Telematics – a hot topic in China

Telematics  –  a hot topic in China

GM OnStar and Toyota G-Book are due to launch telematics services in China next year. While both OEMs do just fine in auto manufacturing and sales, it's a different story when it comes to providing telematics services in China.

While the world is watching the two players' telematics move in China, BMW is launching NGTP – an open telematics protocol and telematics framework, which has aroused industry-wide interest.

Naviforum talked to BMW's Axel Möring, who leads the NGTP project for BMW, Connexis and WirelessCar.

NaviForum: Why does BMW take the initiative to launch NGTP? Will NGTP become a future trend for automakers to develop telematics?

Axel Möring: BMWConnectedDrive has more than ten years'experience in ten countries all over the world. The philosophy of BMW ConnectedDrive is to connect the driver with his car and the environment. We offer different telematics product bundles in different markets, e.g. BMW Assist, BMW Online and BMW TeleServices. Along with that, we have strong partnerships with global TSPs andglobal content providers, e.g. Google, AFP. The customer gets the serviceswhile travelling in foreign countries the same way as inhis home country.

While globalising the services during the past ten years, we have been faced with challenges to maintain our telematics technology leadership, such as:

  • Offering global solutions and local tailoring
  • Reducing the barriersto collaboration and implementation
  • Enabling adoption of new technologies as they come online
  • Developing leading-edge products in an increasingly fast and agile market
  • Supporting legacy systems for connectivity throughout the service life of a vehicle

Aparadigm shift was needed to move away from proprietary systems toa flexible platform. A new approach was required, therefore we collaborated with two strong industry players, Connexis and WirelessCar, to develop and prototype both a new telematics infrastructure and a new telematics protocol – NGTP.

The main requirements to NGTP were:

  • To separate the components of the telematics services delivery chain by using consistent and open interfaces
  • To make telematics service providers interchangeable
  • To have an open instead of a proprietary system

NGTP therefore enables a faster time-to-market for new telematics players and new services, and lowers the prices by allowing competition between the different providers in the telematics delivery chain. This is a significant change in the telematics business. Therefore we strongly believe that NGTP will become the future technology – not only for automakers but also for telematics, content and call centreproviders.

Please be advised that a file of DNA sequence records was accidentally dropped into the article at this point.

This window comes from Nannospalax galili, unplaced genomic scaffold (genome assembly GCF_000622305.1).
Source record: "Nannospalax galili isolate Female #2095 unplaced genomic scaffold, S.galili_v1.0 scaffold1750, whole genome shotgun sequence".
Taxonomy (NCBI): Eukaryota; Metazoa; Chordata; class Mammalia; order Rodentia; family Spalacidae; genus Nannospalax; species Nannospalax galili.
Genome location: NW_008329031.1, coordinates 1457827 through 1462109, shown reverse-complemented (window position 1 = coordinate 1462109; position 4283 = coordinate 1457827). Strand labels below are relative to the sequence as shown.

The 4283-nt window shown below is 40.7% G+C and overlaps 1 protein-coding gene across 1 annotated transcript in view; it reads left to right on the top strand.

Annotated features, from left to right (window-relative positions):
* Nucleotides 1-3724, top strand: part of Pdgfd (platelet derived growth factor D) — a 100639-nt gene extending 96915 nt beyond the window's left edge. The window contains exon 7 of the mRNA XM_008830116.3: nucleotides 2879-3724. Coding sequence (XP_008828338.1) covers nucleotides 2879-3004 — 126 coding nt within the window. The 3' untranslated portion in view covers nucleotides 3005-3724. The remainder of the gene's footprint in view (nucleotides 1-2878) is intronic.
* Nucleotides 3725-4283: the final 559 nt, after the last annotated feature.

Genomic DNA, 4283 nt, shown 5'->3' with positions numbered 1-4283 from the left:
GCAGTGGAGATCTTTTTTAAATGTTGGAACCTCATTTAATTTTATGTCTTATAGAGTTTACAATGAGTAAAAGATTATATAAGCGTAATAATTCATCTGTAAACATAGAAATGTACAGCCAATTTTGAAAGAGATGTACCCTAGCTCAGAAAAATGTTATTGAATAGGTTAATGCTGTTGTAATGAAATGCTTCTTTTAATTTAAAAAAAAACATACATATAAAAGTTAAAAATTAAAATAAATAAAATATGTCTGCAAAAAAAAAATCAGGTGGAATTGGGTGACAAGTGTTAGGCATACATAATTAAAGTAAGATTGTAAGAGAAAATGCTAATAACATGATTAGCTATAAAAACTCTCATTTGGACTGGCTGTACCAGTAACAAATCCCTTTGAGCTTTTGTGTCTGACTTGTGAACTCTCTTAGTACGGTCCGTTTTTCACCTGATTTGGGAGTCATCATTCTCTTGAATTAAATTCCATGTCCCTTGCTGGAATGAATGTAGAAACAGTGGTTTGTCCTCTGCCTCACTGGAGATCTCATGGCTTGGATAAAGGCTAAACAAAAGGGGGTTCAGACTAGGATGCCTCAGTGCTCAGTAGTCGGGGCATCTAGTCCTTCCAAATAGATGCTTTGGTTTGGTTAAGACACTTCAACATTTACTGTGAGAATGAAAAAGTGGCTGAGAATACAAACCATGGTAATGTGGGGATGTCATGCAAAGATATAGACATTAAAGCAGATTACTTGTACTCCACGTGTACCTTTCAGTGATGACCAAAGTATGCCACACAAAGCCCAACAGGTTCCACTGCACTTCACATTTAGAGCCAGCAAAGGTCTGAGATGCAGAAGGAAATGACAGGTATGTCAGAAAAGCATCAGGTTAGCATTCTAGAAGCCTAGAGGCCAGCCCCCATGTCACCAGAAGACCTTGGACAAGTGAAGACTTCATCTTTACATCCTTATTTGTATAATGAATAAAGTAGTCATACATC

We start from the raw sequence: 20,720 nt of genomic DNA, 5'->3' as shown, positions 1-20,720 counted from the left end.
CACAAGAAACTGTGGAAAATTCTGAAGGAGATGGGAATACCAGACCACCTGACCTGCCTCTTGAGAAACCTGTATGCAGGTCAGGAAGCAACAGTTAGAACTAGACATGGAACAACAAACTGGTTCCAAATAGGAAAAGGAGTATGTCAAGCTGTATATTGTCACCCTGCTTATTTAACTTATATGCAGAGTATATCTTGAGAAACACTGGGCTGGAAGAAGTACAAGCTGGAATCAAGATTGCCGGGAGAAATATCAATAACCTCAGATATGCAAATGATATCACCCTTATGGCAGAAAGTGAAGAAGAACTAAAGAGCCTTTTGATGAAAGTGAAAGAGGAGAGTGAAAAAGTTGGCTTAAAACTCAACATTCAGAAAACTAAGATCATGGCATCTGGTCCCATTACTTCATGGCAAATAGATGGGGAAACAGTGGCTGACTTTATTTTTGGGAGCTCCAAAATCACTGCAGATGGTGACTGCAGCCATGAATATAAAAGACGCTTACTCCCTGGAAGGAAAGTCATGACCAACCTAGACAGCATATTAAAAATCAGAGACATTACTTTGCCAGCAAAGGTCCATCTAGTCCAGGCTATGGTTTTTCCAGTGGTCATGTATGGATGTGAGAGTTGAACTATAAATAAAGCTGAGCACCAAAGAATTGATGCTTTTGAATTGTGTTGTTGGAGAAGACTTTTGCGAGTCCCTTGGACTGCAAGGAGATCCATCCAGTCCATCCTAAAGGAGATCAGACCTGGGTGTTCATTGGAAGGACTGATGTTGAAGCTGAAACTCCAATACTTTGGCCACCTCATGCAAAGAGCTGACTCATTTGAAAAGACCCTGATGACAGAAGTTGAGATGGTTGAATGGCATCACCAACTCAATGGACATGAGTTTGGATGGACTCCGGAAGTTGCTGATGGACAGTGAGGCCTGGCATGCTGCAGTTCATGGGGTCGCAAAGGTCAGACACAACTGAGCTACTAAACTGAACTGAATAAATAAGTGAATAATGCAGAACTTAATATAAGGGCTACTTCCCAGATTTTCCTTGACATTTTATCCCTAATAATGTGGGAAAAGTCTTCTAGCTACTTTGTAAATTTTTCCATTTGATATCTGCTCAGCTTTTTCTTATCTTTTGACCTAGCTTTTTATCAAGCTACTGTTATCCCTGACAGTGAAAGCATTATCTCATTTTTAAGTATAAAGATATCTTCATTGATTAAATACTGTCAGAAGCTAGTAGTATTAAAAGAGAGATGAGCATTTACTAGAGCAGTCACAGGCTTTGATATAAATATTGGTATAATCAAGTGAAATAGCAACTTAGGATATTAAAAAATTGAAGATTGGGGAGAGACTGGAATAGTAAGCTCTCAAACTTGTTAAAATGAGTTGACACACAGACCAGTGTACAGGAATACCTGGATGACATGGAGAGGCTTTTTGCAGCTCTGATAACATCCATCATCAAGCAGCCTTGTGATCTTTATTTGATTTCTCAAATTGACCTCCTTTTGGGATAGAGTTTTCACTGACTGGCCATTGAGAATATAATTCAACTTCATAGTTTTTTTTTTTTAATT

NF: Many international auto brands are popular in China, and more and more domestic domestic brands have attracted interest and acceptance from Chinese consumers. What does NGTP mean for Chinese automakers, e.g. SAIC and Chery?

AM: BMW has seen a huge interest in telematics services from the Chinese market, whichis quite special due to its geographical and cultural constraints. BMW loves to take up the challenges of the Chinesemarket, not only in terms of telematics services, because the Chinese people are great customers for BMW.

With the NGTP infrastructure, we could share the efforts in implementing telematics services in China. The USP to the customer has to be the quality of the service, less the infrastructure. BMW will deliver premium telematics services in China in the future. BMW believes in new strong partnerships in China with local companies that provide telematics services, content and call centres.

NF: Some international automakers such as Toyota, Nissan and GM, already have their own telematics solutions and protocols in their home countries, respectively G-Book, Carwings, and OnStar. What is the implication of NGTP for those OEMs? Will they be interested in NGTP or even adopt it?

AM: The issue with proprietary solutions is the inflexibilityto deal with changes anywhere within the telematics delivery chain. You have to bring new providersinto your proprietary solution all the time; you need to attach new servicesand / or countries.For the TSP, this means a wide range of parallel proprietary solutions for different OEMs or – even worse – an exclusiveone-to-onebonding to one particular OEM. For the OEM the main disadvantage is that he has to bring every new service which is required for the customersatisfaction in his proprietary solution software in the car.

Globalising telematics means globalising the hardware in the car and the infrastructure and the service provider. The global hardware is the responsibility of every single OEM, but globalising the telematics infrastructure could be a common effort between OEMs to maximise the results whilst minimising the effort. In addition, the advantage of NGTP is the ability to cover legacy fleets without losingfuture flexibility.

Axel Möring is senior engineering project manager for telematics business development at BMW, and leads the NGTP project for BMW, Connexis and WirelessCar.

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